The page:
7 ways to declutter your home for instant space

With a new year comes the desire to live lighter and make positive changes in your life. Whatever your motivation is for a clear out, you'll need this to-do list to help you along.

If you've got a few hours up your sleeve, now is the perfect time for a declutter. For some, it's a wonderful way to regularly keep the home fresh, while for others, it can be a stressful experience one continues to delay.

Committing to the declutter is often the hardest part. "Sometimes the task can seem overwhelming and you don’t know where to start," says organisational expert, Dr Bailey Bosch. "You want instant change to reward you yet also motivate you to keep going, so start with areas of the home you spend most of your time and look for ways to make a big impact."

Bailey believes the key to a successful cull lies within your mindset. "Before starting any decluttering project you'll need to address your scarcity mindset," she says. Basically, if you are a bit of a hoarder, it's time to start letting go of those thoughts that keep you hanging on to items ‘just in case.’ "Take a moment to notice how replaceable most items are," she says.

Old clothing

This really goes without saying, but donating clothing can have a huge flow-on effect in relation to the rest of your home. Less clothing means more wardrobe space, which lets you pack more things away, out of plain sight. If you haven't worn something in the last 12 months, chances are you won't miss it. Ditch things that no longer fit you, whether they be too big or small. 

Mismatched containers

Do you have a cupboard overflowing with containers? You're not alone. If you brace yourself for a landslide of plastic boxes every time you open the door, you are in desperate need of a cull. "Only have plastic containers that match," suggest Bailey. "You don’t really need so many different sizes. Choose the size you use most frequently and only have those as this save you time trying to match up lids, too."

Outgrown toys

If your little ones have grown tired of their toys, take the opportunity to remove them from their room. "Children get overwhelmed with too much choice. Their little brains can’t cope with all those toys in the playroom and they end up playing with the same items," says Bailey. "Don't be afraid to sell or donate."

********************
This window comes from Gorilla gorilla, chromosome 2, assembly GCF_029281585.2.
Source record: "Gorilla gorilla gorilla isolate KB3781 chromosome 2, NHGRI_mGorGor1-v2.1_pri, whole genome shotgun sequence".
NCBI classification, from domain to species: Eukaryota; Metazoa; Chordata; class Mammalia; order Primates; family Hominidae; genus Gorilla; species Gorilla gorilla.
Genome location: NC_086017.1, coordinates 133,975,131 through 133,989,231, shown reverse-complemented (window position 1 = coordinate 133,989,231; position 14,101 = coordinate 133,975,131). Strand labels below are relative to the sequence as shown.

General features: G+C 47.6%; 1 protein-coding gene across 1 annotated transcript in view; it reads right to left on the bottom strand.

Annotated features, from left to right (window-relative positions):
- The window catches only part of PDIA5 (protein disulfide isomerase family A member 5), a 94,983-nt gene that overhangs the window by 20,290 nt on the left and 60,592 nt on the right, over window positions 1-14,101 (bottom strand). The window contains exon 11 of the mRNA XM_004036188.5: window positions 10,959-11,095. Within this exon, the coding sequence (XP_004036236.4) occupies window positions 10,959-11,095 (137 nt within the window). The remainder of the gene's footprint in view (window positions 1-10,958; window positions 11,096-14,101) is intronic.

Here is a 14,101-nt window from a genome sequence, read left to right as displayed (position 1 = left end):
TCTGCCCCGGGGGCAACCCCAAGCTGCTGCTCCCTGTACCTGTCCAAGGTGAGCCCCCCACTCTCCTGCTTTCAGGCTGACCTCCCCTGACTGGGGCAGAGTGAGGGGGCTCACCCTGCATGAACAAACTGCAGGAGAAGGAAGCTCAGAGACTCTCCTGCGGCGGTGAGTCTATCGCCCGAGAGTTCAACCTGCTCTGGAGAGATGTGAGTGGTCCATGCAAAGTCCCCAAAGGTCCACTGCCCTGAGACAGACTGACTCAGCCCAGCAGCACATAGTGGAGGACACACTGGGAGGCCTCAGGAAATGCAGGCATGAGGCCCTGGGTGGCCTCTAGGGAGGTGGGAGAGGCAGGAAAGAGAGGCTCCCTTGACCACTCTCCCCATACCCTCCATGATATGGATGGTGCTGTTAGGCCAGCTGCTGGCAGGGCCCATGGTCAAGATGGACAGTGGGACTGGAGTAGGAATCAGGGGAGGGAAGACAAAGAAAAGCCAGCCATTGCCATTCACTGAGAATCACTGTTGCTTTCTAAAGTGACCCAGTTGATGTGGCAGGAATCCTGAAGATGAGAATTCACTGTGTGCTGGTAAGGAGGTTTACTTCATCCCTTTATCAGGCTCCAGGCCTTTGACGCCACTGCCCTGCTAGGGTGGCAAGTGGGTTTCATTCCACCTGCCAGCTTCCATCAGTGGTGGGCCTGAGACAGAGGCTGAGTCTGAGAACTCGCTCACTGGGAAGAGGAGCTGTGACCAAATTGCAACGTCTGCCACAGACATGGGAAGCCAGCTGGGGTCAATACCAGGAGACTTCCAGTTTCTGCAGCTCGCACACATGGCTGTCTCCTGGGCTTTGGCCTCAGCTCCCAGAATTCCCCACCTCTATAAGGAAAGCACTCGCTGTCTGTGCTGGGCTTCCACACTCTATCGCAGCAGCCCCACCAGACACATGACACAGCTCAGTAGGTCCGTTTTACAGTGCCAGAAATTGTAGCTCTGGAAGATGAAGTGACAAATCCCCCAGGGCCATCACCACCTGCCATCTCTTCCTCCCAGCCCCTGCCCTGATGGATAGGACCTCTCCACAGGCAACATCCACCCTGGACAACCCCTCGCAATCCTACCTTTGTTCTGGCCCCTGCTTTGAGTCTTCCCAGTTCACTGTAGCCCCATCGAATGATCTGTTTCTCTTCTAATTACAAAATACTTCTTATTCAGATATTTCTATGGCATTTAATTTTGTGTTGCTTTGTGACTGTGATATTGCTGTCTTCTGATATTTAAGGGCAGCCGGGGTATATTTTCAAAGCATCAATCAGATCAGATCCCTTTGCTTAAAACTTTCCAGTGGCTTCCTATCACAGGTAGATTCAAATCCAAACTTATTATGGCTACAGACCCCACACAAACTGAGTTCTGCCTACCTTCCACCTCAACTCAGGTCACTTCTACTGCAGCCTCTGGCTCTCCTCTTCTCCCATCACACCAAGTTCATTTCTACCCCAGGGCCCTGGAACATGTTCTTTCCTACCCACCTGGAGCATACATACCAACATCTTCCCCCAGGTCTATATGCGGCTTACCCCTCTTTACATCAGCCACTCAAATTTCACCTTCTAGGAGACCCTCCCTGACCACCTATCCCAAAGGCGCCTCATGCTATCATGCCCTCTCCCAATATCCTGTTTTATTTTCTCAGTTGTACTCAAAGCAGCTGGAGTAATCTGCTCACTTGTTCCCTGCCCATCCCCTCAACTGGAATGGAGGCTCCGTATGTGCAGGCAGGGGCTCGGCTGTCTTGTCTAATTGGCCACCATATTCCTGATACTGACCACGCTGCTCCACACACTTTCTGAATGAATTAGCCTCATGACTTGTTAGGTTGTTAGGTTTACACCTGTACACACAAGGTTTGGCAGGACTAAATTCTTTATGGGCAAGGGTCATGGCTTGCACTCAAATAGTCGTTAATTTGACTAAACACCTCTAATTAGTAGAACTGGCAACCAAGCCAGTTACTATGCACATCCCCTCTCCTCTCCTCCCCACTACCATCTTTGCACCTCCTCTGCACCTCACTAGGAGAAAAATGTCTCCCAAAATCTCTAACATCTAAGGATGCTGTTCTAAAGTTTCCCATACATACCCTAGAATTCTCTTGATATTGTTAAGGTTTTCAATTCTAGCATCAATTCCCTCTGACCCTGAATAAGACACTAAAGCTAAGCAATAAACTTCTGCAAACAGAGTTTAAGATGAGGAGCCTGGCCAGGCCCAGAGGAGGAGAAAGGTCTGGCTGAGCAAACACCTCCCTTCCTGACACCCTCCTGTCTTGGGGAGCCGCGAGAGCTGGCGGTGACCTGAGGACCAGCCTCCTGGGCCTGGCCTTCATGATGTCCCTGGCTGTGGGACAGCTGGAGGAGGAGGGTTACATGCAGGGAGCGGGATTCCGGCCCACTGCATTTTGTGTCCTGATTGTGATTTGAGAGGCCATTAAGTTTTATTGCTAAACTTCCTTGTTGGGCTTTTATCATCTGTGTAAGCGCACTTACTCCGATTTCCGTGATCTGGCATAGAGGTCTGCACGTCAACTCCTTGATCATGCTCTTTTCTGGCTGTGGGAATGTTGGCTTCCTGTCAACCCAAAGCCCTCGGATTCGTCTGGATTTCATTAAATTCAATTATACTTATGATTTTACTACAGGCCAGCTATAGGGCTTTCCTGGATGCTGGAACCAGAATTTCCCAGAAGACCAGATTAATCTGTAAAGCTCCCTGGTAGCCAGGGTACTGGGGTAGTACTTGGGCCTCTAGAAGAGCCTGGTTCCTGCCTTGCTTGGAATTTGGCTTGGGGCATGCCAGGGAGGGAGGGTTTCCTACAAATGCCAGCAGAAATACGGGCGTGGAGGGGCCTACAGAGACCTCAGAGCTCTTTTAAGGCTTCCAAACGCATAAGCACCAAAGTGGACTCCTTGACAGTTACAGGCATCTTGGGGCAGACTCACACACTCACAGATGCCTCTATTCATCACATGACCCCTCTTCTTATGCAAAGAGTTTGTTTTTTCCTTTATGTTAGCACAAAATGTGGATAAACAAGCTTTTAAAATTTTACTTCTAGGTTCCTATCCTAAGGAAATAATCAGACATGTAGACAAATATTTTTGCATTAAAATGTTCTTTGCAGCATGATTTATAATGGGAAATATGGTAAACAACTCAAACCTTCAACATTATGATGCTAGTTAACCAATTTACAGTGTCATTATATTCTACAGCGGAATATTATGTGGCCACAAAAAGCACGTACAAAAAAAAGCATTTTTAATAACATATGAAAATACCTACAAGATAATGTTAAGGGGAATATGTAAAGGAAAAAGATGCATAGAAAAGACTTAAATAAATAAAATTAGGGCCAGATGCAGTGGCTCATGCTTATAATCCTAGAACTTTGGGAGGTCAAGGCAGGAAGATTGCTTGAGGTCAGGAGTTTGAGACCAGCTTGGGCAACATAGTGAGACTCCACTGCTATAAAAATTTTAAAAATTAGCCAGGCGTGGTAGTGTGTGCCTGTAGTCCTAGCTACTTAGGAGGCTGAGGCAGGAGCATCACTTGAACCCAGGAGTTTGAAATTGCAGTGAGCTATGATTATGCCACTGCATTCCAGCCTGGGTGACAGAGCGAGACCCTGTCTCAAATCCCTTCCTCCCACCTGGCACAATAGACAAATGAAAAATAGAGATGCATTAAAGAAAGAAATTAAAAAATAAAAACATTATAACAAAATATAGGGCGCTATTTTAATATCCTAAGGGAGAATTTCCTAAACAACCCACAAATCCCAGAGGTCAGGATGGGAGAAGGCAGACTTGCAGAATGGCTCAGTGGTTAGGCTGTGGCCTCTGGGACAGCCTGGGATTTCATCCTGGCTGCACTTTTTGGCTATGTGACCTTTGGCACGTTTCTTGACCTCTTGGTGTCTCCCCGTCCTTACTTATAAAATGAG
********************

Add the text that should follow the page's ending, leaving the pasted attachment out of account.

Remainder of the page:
If they are complaining about you taking away old toys, get crafty. "Leave their favourites easily accessible and do a rotation so they experience a sense of novelty when you exchange the toys to play with," advises Bailey.

Make-up and beauty products

Spend some time in the bathroom, throwing out disused cleaning products and almost-empty bottles. After you've finished, turn your attention to your make-up. Most of the products in your cupboard have a best before date printed on the packaging. Generally, moisturisers and skincare have a shelf life of 12-24 months, but your mascara can be out of date in as little as three!
 

 
 
 
 
 
 
 
 
 
 
 
 
 
 
 

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Manuals for appliances

After purchasing a new gadget, appliance or toy, it's normal for you to want to keep the instruction manual, in case anything goes wrong. But, how often do you actually refer back to the book once you know how to work it?

Google can replace the many chunky books you're holding on to. If you type in the make and model of your product, you should be able to locate one online. For peace of mind before you dump them, search the 'net and see them online for yourself.

Well-worn underwear

Faded, torn or underwear with holes in it needs to go in the bin. You might be holding onto an old-faithful bra that's comfy, but along with being much-loved, it's probably no longer giving you the support you need. Same goes with underwear - if it's got holes or tears, throw it out. This might not apply to you, but we can confidently say it applies to most of the men in your house.

Excess furniture

Have you ever counted how many spaces you have to sit in your home - and do you actually need that many chairs to sit on? "If an occasional chair just ends up being a dumping ground for unfolded laundry, get rid of it," says Bailey. "Charities are desperate for good quality furniture, and getting rid of big unused pieces of furniture to create an instant visual void to help you see how much your mental clutter clears in the process."

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